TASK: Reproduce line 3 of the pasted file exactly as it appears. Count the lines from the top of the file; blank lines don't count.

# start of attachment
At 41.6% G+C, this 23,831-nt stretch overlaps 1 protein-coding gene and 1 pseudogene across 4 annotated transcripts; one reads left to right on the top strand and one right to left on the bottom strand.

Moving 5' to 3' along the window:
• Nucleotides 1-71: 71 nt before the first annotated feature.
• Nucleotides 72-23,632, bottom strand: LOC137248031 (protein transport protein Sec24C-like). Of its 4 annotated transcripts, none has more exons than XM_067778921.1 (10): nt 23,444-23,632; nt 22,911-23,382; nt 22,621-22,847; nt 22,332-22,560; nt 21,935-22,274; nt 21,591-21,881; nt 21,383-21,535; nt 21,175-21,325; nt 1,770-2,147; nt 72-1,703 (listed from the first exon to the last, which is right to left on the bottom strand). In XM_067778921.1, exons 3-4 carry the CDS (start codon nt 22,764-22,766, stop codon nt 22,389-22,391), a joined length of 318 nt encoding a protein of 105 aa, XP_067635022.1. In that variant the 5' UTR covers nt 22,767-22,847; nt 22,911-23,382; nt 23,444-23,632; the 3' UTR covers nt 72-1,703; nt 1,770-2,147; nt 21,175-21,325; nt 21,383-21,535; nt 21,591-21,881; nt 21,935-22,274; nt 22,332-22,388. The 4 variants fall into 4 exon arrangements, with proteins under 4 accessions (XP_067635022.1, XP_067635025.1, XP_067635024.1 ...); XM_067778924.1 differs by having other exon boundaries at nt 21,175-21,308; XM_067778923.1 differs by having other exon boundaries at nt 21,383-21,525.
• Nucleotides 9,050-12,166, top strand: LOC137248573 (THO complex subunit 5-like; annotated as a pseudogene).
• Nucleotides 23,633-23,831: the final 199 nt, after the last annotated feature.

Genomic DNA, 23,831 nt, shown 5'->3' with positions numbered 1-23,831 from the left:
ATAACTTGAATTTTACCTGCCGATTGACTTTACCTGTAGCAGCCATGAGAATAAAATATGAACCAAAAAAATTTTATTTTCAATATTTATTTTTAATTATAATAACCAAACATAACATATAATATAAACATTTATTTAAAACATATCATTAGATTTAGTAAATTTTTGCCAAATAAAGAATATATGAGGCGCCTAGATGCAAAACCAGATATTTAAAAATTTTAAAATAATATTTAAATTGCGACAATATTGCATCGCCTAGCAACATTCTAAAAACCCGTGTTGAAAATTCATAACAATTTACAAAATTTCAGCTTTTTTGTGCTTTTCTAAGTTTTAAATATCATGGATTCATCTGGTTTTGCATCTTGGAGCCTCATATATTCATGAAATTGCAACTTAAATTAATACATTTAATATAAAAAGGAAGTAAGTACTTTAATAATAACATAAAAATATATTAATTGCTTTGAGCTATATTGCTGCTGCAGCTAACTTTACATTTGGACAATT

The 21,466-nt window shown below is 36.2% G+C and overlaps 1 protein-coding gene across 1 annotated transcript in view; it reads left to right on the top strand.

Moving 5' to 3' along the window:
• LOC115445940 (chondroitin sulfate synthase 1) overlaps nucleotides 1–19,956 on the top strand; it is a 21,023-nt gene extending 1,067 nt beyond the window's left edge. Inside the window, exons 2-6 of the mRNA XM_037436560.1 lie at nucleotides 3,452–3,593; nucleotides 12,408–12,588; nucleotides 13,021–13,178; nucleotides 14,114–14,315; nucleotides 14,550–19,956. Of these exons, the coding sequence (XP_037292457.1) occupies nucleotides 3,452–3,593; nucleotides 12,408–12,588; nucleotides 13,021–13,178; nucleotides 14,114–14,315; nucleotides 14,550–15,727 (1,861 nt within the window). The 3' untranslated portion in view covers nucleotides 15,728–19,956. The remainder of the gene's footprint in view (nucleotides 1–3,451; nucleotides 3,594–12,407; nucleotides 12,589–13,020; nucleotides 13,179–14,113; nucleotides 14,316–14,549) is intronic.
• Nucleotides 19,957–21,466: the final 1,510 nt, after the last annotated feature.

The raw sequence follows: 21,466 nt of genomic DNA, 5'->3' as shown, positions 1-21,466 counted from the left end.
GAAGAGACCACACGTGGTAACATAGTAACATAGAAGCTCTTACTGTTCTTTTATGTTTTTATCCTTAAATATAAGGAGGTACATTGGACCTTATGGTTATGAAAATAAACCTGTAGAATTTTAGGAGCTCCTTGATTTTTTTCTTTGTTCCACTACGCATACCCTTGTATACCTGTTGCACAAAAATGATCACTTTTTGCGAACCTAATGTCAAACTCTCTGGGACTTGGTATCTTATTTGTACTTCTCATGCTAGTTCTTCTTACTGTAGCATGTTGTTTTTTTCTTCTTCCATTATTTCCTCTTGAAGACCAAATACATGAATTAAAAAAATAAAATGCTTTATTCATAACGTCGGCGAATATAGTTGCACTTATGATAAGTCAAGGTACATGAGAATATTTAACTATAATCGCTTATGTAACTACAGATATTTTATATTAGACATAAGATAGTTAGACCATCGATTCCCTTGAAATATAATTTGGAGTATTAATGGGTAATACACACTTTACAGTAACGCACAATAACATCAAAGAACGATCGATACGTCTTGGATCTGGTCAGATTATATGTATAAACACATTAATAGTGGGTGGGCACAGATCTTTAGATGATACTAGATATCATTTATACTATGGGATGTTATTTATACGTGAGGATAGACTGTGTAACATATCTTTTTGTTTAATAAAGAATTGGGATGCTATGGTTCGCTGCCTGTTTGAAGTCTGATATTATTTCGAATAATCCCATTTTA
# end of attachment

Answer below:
• Nucleotides 1-71: 71 nt before the first annotated feature.